The magical world of Flores Island, buffalo races on Sumbawa Island, evil dwarfs and tri-color lakes

prodavachki

There are not so many people on the ferry and almost no foreigners. Actually there is a group of strange looking motor-bikers with checkered shirts, tyrants and cloths on their heads. Later we find out they are Dutch. In two hours we reach the port Poto Tano and head to the capital of the province Sumbawa Besar in the truck we hitchhiked to enter the ferry. Continue reading

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The Batek Tribe – one of the last hunters gatherers on earth and the night watch for wild animals

Orel

07.03

In  the morning we acquaint with a retired American who is photographer and his Thai wife. They are the only tourists we meet here. They give us eggs and some bread and then they agree to take us to the close-by town Gua Musang.
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At the Golden Triangle, visiting the sorcerer, on the banks of Mekong – the river we love so much

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The Golden Triangle itself

04.01

We continue hitchhiking north towards the Golden Triangle. The region is defined by Mekong River and forms a triangle on the border among Thailand, Laos and Burma and is famous for producing opium for hundreds of years. Traditionally here live mountain tribes, animists with quite exotic customs whose main crop is poppy. People in Thailand don’t use opium and heroin anymore and the government tries to educate the tribes to start growing other cultures and to develop its tourist industry here in the meanwhile. In Laos and Burma things are different. There they continue producing drugs full force and Burma is the main producer of methamphetamine and they often traffic their production through Thailand. Nevertheless the region is considered safe. Continue reading

How to asphalt a road by hand, the drivers who drink beer every time they stop for a rest and arriving at much yearned for beaches with palm trees

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Children of Myanmar

06.12

Map_KyaukpadaungWe climb down the mountain on a narrow pathway and reach the main road. We have prepared mentally that we will walk 5-6 km, but after twenty minutes a businessman takes us to the nearby town Kyaukpadaung. Then we start to wait. And wait. After an hour a luxury car stops and takes us to the place we want to go – namely Magway. Traveling is pleasant accompanied with the usual views of palms and bamboo houses. We pass 150 km. without even noticing. Continue reading

How we got mistaken for terrorists… twice, Manipur – rebels, clans and stags, Myanmar – here we come!

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Ima Market (Mothers’ Market), Imphal

16.11

MAP_SilcharIn the morning we have the chance to meet our benefactor and his whole family. It turns out he is the uncle of the men whose door we knocked on yesterday. The surrounding other 3-4 houses, with the belonging land which is quite vast, also belong to their family – they are in fact rich Brahmans. Our guy is the eldest of all and this is the reason why they take us to him so he can decide how to proceed. He looks young and has lived 20 years in Canada where his wife and sons still are. Continue reading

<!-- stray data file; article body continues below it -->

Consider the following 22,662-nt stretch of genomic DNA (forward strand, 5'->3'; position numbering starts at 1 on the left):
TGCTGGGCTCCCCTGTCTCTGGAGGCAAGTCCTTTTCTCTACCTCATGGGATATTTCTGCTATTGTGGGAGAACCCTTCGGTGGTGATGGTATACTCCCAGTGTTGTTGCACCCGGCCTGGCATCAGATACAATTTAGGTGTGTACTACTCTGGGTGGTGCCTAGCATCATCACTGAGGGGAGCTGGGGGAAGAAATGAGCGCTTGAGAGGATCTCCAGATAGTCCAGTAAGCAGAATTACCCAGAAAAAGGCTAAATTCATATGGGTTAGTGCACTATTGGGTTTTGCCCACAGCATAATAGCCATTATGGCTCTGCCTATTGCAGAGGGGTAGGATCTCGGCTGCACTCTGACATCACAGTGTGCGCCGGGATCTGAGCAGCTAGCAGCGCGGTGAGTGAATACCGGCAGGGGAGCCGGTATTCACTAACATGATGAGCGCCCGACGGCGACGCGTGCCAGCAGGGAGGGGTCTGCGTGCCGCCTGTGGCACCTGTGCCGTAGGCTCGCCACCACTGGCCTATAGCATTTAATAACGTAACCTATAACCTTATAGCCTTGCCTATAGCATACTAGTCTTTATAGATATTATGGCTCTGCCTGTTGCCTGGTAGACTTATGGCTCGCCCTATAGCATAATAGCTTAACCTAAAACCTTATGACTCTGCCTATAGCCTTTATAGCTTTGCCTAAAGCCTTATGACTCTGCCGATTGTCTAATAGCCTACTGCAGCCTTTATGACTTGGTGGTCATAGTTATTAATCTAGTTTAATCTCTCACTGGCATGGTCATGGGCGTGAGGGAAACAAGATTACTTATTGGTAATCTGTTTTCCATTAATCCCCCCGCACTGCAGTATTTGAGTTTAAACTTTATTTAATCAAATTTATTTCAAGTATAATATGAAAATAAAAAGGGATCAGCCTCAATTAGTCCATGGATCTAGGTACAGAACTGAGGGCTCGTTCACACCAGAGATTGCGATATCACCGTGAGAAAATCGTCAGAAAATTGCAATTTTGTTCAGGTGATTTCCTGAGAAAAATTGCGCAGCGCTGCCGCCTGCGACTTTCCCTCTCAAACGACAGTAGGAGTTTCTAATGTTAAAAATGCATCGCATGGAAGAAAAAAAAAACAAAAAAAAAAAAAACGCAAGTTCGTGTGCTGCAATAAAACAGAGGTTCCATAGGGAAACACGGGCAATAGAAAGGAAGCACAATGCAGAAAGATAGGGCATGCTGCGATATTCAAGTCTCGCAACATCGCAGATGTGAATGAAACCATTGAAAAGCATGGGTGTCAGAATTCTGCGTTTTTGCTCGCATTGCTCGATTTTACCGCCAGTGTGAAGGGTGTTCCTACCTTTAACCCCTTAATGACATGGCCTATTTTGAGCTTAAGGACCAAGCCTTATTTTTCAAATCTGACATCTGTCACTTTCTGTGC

Bodhgaya – under the tree of enlightenment, Kolkata – clean but boring, first train experiences in India

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Victoria Memorial

23.10
MAP Varanasi_BoodhgayaWe head to Bodhgaya, Bihar State hitchhiking. This again is a place of great importance to Buddhist community. The distance we have to pass is 200 km. and we are not sure we will be able to reach the city today. I really want us to succeed because today is my birthday and I want it to be filled with the energy of the place as the whole year ahead.

We cross all the ghats on foot and we reach a bridge over Ganga. We catch a shared rickshaw to Mughal Sarai – a small town close to which the highway to Kolkata passes by. From there we decide to catch another one because walking in the dust and the noise is not pleasant. Continue reading

Strange, surreal days at Rishikesh: the yoga capital of the world, close encounters with wild elephants and tigers, Swami Ji – the guru who eats three times a year

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Sunset over Ganga River

14 – 24.09

We stay one more night at the Gurdwara and then we relocate at the area where the ashrams and the temples are and where many pilgrims live. First we find a small ashram where they told us we can stay for free, but on the next day when we go there again, this time with our rucksacks, the superintendent says it is not possible. The foreigners here usually pay a room at the bigger, more commercial ashrams or are not let to sleep inside. We start to wonder what to do and think of sleeping under the trees as the Sadhu people do here when we see an old building that looks like an ashram. We go inside and ask whether we can stay. In the small room there are few Sadhu and a foreigner. Continue reading